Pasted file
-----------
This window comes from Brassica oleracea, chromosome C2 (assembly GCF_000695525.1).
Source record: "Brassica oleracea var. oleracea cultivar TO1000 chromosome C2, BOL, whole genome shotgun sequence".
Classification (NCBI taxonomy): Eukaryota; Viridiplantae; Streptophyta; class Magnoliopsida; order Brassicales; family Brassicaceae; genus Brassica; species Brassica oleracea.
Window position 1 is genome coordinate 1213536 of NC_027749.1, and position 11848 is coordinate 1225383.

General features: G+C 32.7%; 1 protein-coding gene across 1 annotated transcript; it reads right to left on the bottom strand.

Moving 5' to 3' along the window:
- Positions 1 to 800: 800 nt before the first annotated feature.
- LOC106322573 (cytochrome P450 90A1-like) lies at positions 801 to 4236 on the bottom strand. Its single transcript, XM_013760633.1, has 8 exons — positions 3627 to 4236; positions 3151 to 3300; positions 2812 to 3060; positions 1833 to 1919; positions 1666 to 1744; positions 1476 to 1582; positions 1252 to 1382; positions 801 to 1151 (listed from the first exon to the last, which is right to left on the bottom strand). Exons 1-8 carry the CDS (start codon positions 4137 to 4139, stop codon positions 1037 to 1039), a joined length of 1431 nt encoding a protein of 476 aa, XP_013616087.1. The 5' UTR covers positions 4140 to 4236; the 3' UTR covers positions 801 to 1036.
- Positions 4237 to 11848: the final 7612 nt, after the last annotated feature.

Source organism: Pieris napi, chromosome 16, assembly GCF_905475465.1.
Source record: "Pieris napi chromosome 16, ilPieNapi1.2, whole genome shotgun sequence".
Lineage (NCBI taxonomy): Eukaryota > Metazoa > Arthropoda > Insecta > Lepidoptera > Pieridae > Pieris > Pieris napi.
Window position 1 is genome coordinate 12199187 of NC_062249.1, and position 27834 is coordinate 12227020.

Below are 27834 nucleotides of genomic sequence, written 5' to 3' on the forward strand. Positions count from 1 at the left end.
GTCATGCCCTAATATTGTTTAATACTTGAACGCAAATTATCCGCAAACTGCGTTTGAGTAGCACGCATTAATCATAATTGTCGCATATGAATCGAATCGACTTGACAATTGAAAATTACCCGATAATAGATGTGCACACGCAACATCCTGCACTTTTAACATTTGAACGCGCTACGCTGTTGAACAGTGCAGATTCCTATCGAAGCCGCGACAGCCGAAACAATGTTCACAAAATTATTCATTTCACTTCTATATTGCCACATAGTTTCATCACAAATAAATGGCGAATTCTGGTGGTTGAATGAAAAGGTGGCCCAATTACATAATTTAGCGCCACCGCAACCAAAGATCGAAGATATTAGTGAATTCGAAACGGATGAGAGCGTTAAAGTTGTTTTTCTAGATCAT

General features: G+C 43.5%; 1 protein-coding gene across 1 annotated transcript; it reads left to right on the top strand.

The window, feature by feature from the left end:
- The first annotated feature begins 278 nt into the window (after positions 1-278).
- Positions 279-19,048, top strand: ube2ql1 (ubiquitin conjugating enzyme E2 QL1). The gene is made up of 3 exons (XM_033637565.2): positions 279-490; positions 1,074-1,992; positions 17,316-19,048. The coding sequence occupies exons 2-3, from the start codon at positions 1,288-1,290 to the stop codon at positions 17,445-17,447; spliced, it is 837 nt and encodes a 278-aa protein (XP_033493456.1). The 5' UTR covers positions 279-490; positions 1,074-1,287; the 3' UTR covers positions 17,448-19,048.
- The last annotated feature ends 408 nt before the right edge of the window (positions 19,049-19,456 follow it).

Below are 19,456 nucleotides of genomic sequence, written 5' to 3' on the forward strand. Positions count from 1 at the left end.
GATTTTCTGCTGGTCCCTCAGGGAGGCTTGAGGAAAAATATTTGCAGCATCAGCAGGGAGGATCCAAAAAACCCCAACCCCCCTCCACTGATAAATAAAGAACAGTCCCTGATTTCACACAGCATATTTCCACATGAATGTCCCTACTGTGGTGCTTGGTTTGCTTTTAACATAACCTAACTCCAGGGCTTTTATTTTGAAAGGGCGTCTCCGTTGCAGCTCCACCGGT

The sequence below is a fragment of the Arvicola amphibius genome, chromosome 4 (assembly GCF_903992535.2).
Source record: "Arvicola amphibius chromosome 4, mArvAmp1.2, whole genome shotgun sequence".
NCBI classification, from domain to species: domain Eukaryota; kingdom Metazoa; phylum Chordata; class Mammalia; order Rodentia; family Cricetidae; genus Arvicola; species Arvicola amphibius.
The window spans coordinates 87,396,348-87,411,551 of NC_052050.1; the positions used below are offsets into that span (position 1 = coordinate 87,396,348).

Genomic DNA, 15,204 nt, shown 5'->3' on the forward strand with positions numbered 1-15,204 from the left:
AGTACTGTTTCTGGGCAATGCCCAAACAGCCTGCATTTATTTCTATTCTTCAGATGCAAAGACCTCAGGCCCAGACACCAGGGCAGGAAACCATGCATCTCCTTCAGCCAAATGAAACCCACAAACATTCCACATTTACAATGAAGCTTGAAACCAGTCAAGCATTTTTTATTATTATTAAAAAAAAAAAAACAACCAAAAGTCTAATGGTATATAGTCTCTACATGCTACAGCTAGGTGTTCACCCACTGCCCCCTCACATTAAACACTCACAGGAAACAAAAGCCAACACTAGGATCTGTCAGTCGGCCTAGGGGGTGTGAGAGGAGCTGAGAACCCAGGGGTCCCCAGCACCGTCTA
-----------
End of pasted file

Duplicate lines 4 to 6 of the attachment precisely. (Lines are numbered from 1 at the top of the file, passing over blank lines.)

Window position 1 is genome coordinate 1213536 of NC_027749.1, and position 11848 is coordinate 1225383.

General features: G+C 32.7%; 1 protein-coding gene across 1 annotated transcript; it reads right to left on the bottom strand.

Moving 5' to 3' along the window: